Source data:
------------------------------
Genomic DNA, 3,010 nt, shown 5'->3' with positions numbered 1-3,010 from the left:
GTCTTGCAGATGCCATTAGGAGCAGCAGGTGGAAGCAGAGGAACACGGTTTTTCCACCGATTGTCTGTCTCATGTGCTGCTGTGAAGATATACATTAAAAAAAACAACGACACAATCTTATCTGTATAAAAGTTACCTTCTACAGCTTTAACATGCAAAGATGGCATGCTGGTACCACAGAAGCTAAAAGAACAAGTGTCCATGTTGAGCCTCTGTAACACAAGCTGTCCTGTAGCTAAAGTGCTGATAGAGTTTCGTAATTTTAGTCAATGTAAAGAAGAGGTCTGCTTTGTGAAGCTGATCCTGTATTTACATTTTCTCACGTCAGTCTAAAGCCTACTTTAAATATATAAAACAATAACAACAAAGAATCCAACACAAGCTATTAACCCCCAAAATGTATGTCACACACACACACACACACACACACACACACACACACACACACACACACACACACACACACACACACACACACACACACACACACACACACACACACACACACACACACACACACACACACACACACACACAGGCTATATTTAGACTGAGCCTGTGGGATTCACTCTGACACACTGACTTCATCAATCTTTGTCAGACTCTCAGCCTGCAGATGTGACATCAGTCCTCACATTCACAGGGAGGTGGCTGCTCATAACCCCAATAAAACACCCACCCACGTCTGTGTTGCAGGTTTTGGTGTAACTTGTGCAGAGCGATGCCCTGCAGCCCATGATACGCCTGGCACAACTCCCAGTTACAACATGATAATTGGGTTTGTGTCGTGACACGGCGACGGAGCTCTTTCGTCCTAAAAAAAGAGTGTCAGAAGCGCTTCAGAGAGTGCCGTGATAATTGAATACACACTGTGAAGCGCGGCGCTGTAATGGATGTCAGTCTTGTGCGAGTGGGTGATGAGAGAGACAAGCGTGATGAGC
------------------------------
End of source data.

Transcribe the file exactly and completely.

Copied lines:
Genomic DNA, 3,010 nt, shown 5'->3' with positions numbered 1-3,010 from the left:
GTCTTGCAGATGCCATTAGGAGCAGCAGGTGGAAGCAGAGGAACACGGTTTTTCCACCGATTGTCTGTCTCATGTGCTGCTGTGAAGATATACATTAAAAAAAACAACGACACAATCTTATCTGTATAAAAGTTACCTTCTACAGCTTTAACATGCAAAGATGGCATGCTGGTACCACAGAAGCTAAAAGAACAAGTGTCCATGTTGAGCCTCTGTAACACAAGCTGTCCTGTAGCTAAAGTGCTGATAGAGTTTCGTAATTTTAGTCAATGTAAAGAAGAGGTCTGCTTTGTGAAGCTGATCCTGTATTTACATTTTCTCACGTCAGTCTAAAGCCTACTTTAAATATATAAAACAATAACAACAAAGAATCCAACACAAGCTATTAACCCCCAAAATGTATGTCACACACACACACACACACACACACACACACACACACACACACACACACACACACACACACACACACACACACACACACACACACACACACACACACACACACACACACACACACACACACACACACACACAGGCTATATTTAGACTGAGCCTGTGGGATTCACTCTGACACACTGACTTCATCAATCTTTGTCAGACTCTCAGCCTGCAGATGTGACATCAGTCCTCACATTCACAGGGAGGTGGCTGCTCATAACCCCAATAAAACACCCACCCACGTCTGTGTTGCAGGTTTTGGTGTAACTTGTGCAGAGCGATGCCCTGCAGCCCATGATACGCCTGGCACAACTCCCAGTTACAACATGATAATTGGGTTTGTGTCGTGACACGGCGACGGAGCTCTTTCGTCCTAAAAAAAGAGTGTCAGAAGCGCTTCAGAGAGTGCCGTGATAATTGAATACACACTGTGAAGCGCGGCGCTGTAATGGATGTCAGTCTTGTGCGAGTGGGTGATGAGAGAGACAAGCGTGATGAGC